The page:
Design Principles in Software Development Part 1

2021/2/20·9 min read

This blog is talking about design principles in software development. It includes DRY, Soc, DIE, SOLID and few more wildly used design principle and provide example code. 

Following is the list of design principles I can find and are very helpful during the process of software development. If you're experienced developer even you have not heard about it, you might already doing it. 

DRY Design Principle

DRY, Don't Repeat Yourself. This is pretty much easy to understand and I think everyone is doing whenever is possible. This is the principle don't repeat the same things over and over again, if you see some functions, code are used at multiple places, it's better to move to a common place otherwise you'll have to maintain two different places for the same code. This can apply any area of software development, wether you're structure the front-end's scss file, create javascript functions of develop the back-end SQL. Following is one example I'm using using Node.js with TypeScript.

Following is pretty much easy scenario, for example, if you start develop a page A and create a class and that class need a readonly string for blog detail URL, so you defined that at the page A. Later, you noticed you also need that blog detail URL at page B, base on the DRY principle, you should move to a common area which both class can't have access. Perhap you create constant file so both page A and page B can access. 

// page A
private readonly BLOG_DETAIL: string = "/blog/post/";

// page B
private readonly BLOG_DETAIL: string = "/blog/post/";

This DRY can also apply when you create SCSS file, imagine if declear one variable for you primary color in one of your SCSS file, if that file gonna use at any other SCSS file then it's better to declear to a global variable SCSS file and all the SCSS file just import the variable. 

Same thing can apply to function, I have seen sometime DEV create one file for localstage in Javascript, another almost exactly the same file for sessionStorage in Javascript, and the only difference is localStorage vs sessionStorage but somehow it end up create two same copy. That's just something sad to see. 

This DRY seems simple, but if you continue keep this principle in mind I think lots of thing can improve. For instance, how can I create two exact same UI component to two different system? Let's say one for public UI, another for internal UI, but this UI component are looks exactly the same. There might be many way to achieve this, Micro Front-End could be one of the solution to this, Micro Front-End could be something difference, but the idea might be the same, DRY, you don't want to repeat to create 2 same component everywhere.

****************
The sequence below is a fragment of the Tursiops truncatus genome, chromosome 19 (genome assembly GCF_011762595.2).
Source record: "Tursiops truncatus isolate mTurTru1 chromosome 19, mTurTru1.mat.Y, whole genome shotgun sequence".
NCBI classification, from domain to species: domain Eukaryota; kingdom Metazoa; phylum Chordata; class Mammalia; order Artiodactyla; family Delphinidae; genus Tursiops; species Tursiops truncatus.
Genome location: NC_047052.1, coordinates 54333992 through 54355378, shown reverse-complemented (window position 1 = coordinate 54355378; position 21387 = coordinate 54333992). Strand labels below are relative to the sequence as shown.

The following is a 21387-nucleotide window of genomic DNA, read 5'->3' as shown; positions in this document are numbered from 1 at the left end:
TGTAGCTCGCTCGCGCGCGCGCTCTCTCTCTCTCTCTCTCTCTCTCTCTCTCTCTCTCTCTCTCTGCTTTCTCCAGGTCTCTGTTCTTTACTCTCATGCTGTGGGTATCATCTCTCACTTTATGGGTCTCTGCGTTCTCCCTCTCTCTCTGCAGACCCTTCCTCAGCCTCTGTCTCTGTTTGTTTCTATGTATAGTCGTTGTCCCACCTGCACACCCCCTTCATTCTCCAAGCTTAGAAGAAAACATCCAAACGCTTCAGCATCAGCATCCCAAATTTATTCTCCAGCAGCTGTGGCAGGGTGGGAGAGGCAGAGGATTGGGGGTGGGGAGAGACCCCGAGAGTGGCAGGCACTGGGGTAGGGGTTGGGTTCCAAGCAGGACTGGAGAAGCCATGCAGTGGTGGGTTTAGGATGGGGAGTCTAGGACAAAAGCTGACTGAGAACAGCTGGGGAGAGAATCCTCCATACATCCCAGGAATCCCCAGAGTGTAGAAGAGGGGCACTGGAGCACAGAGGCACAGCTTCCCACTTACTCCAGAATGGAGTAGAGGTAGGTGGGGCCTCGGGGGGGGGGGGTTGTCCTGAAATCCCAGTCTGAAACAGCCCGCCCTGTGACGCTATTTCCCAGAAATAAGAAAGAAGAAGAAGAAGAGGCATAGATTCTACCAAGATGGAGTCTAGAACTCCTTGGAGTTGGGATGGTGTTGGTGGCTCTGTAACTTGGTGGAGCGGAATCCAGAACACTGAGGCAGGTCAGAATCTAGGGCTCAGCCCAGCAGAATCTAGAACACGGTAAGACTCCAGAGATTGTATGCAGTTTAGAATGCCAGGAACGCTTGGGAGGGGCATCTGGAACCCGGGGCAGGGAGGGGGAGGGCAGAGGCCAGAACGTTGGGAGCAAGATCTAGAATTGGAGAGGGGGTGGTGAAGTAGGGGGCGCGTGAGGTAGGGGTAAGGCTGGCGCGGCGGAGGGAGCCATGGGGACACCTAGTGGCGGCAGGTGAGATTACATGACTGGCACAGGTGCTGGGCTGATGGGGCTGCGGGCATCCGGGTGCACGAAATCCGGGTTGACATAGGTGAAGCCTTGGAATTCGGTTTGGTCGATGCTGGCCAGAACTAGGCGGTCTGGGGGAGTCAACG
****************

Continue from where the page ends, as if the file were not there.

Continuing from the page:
SoC Design Principle

SoC, Separation of Concern is for separating software program into different unique section or unit, so each has its own purpose to address its own thing, so the end of this, it is better for maintainability, code refactoring, testable and more. Imagaine if one class has to take care everything, it'll be very hard to see. 

Let's take a look of following code, this snippet of the code is written in Express.js, the route is get the querystring key and use that value to access MongoDB to get local data, then bind the data to view 'local-view'. This code is not too long, and looks like is following DRY principle, and looks like is working, so what's wrong? 

const mongoose = require('mongoose');
const Schema = mongoose.Schema;

let local = new Schema({
        key: {
            type: String
        },
        value: {
            type: String
        },
        culture: {
            type: String
        }
});

async getLocalText(key) {
        if (!key) {
            return '';
        }

        try {
            return await localModel.findOne({key: key});

        } catch (error) {
            console.error(error);
            return '';
        }    
    }

exports.all = async function(req, res) {
   
    const model = await getLocalText(req.params.key);
    
    res.render('local-view', model);
    
}

This code can actually break down into following section, database model, database repository, view model and controller, and each has its own purpose to responsibility need to archive. It is better not mix all these purpose into one file, so my understanding of SoC is breaking each software into smaller piece as possible, so you can just focus on that only.